Glenn Hoddle admitted he could not watch Christian Eriksen’s on-field collapse during Denmark’s opening game against Finland, after he himself suffered a cardiac arrest in 2018.
The former England manager collapsed at the BT Sport studios and was helped immediately by a member of the production crew, who used his first aid training before being admitted to hospital.
England face Denmark in the semi-finals of Euro 2020 at Wembley on Wednesday night as Gareth Southgate’s side look to make history on home soil.
They face a Danish side who have grown in stature in the tournament after their horrific start, when Eriksen collapsed with a cardiac arrest in their opening defeat to Finland in Copenhagen.
“That’s what happened to me (a cardiac arrest). I didn’t watch it and I couldn’t watch it to be honest,” Hoddle admitted to the PA news agency, speaking at a Betfair event.
“I think the staff and everyone, the manager, how they coped and dealt with that was incredible, with what they did in protecting – they were going through hell as well some of those players but they did what they did to protect – and it was wonderful to see.
“And then to have been asked to come back out and to have been asked to play again, that was incredible. I’m so glad that he’s OK.
“I met him (Eriksen) a couple of times just at the training ground (at Tottenham) but I did get his number and I did text him to say ‘if you want to chat about anything’ because I know the road of recovery that he’s going to have to go down. A cardiac arrest it’s much bigger than people think.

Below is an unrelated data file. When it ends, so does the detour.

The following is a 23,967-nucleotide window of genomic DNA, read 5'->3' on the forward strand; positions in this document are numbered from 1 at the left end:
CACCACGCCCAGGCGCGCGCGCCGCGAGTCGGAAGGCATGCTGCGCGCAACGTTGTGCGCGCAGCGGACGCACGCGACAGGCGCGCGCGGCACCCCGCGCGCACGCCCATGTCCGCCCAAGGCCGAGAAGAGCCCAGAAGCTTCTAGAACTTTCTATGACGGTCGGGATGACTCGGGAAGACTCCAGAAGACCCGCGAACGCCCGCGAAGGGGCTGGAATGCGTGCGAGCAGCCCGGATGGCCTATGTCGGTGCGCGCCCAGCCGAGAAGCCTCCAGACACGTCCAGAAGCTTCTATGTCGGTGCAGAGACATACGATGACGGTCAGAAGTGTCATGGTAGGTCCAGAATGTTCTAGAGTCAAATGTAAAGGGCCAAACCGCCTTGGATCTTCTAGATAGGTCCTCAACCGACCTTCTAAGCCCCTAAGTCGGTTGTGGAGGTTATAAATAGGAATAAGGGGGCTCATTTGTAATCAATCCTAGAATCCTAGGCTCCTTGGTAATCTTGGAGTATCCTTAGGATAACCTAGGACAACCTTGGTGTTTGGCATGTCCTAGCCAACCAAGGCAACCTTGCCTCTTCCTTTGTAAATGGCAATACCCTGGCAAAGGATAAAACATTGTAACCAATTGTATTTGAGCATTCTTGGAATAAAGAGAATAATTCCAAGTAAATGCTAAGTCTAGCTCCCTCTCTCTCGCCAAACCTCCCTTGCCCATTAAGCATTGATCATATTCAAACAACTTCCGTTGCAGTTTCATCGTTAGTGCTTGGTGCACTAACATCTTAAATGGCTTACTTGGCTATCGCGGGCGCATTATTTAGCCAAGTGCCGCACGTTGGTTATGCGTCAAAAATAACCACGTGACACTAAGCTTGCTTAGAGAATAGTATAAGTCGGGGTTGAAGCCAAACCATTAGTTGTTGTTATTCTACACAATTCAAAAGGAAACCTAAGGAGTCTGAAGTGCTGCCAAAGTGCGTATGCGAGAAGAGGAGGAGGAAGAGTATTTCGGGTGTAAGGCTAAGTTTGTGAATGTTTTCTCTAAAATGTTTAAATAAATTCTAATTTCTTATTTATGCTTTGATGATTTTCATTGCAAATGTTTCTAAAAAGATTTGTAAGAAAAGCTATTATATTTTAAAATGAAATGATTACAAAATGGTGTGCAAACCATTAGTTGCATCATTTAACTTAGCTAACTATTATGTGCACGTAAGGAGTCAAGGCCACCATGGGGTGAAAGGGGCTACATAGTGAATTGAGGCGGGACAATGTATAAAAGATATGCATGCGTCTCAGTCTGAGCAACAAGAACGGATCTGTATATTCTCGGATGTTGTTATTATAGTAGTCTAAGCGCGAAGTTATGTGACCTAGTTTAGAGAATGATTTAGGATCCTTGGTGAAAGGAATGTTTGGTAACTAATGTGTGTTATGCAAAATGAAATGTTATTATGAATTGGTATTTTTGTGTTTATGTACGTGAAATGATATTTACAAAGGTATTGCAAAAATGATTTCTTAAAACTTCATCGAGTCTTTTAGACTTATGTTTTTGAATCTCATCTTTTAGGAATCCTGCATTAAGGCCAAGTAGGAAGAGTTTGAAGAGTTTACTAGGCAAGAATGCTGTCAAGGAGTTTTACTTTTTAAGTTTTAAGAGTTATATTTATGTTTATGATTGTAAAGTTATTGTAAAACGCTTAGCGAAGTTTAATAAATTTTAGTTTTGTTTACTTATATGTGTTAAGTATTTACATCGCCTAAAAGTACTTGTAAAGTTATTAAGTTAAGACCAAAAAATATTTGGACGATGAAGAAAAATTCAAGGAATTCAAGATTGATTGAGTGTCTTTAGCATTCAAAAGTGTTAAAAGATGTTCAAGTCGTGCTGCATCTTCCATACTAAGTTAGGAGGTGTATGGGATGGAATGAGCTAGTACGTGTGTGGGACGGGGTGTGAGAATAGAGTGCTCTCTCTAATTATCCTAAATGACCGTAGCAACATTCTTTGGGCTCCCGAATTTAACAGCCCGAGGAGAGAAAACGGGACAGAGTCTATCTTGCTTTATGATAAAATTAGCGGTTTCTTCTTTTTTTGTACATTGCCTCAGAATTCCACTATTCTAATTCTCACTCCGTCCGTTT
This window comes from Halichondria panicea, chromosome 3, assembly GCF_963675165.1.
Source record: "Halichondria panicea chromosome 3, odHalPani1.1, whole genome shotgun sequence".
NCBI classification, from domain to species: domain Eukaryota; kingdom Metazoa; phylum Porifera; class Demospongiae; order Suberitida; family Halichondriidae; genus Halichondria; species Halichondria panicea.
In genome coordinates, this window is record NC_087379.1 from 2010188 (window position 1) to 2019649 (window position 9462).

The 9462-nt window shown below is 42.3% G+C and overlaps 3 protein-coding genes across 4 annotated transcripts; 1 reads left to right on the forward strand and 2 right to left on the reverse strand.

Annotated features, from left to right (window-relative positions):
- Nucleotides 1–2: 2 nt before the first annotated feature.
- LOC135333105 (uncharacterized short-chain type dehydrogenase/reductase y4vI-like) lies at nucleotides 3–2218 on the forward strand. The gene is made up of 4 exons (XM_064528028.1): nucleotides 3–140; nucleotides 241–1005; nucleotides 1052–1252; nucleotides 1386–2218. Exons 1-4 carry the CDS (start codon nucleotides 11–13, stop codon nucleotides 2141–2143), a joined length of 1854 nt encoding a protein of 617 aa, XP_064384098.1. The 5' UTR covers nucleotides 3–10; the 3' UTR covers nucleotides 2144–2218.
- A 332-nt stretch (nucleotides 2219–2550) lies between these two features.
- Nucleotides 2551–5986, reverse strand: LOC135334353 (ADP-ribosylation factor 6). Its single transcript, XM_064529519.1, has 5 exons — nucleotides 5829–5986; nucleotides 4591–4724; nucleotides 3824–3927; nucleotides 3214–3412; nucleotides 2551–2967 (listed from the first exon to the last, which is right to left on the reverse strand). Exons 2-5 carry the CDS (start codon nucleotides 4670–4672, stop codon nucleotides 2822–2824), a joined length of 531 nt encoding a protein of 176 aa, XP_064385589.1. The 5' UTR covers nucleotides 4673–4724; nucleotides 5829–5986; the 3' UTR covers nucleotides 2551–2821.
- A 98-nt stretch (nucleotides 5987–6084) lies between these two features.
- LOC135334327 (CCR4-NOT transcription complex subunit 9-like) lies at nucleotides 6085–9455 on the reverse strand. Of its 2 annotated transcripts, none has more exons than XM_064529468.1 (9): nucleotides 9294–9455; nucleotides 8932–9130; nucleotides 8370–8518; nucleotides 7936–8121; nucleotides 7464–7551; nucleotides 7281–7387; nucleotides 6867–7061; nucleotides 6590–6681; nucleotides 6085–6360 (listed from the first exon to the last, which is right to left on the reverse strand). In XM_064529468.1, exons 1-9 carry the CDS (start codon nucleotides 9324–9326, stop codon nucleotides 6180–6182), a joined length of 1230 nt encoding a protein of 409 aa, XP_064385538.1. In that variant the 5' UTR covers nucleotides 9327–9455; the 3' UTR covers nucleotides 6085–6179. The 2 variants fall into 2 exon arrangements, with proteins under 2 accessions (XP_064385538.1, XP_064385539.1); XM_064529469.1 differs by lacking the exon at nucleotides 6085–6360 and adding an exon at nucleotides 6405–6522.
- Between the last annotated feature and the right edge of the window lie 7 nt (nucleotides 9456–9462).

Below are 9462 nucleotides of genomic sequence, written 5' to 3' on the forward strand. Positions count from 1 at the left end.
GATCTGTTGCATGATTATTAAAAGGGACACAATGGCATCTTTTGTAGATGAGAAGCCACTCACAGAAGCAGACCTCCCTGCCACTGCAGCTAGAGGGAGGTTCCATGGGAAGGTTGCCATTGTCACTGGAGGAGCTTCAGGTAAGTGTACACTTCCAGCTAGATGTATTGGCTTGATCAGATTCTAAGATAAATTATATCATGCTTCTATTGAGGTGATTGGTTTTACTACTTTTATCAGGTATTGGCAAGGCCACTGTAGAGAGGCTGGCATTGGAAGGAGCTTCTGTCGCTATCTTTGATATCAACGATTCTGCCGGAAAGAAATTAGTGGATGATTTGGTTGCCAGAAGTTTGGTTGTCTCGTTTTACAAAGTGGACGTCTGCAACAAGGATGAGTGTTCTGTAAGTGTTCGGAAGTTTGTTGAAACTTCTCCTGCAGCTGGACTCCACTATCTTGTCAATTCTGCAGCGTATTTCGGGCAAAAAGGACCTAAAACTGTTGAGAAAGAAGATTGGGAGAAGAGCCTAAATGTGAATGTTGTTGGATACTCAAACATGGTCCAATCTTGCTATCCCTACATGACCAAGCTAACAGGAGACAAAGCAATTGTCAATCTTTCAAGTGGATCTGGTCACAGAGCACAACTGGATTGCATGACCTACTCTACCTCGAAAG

“You’ve got three minutes to get someone to get to you for CPR and if you haven’t you’re gone, basically. It’s that important that CPR is given.”
Denmark head coach Kasper Hjulmand said after their quarter-final victory that the Inter Milan midfielder, who is continuing to recover following hospital treatment, will be in their thoughts as they dream of emulating the 1992 European Championship-winning squad.
For Hoddle, he believes what happened to Eriksen has become a wave of emotion for England’s semi-final opponents.
“They’re playing for themselves as well, and their country, but there’s this added emotion. There’s this added natural emotion, you can’t make that up, that is emotion that goes deep as well,” the former England manager said.
“I think if we were playing in Copenhagen in the semi-final I would be concerned, I really would, but I think they (England) are in their own backyard with 60,000 in there now, at Wembley.
“That nullifies that wave of emotion that they (Denmark) are playing on the back of. I think that really does.”
::Betfair is now offering no cash out suspensions on match odds markets at the Euros. Find out more here: https://betting.betfair.com/football/euro-2020/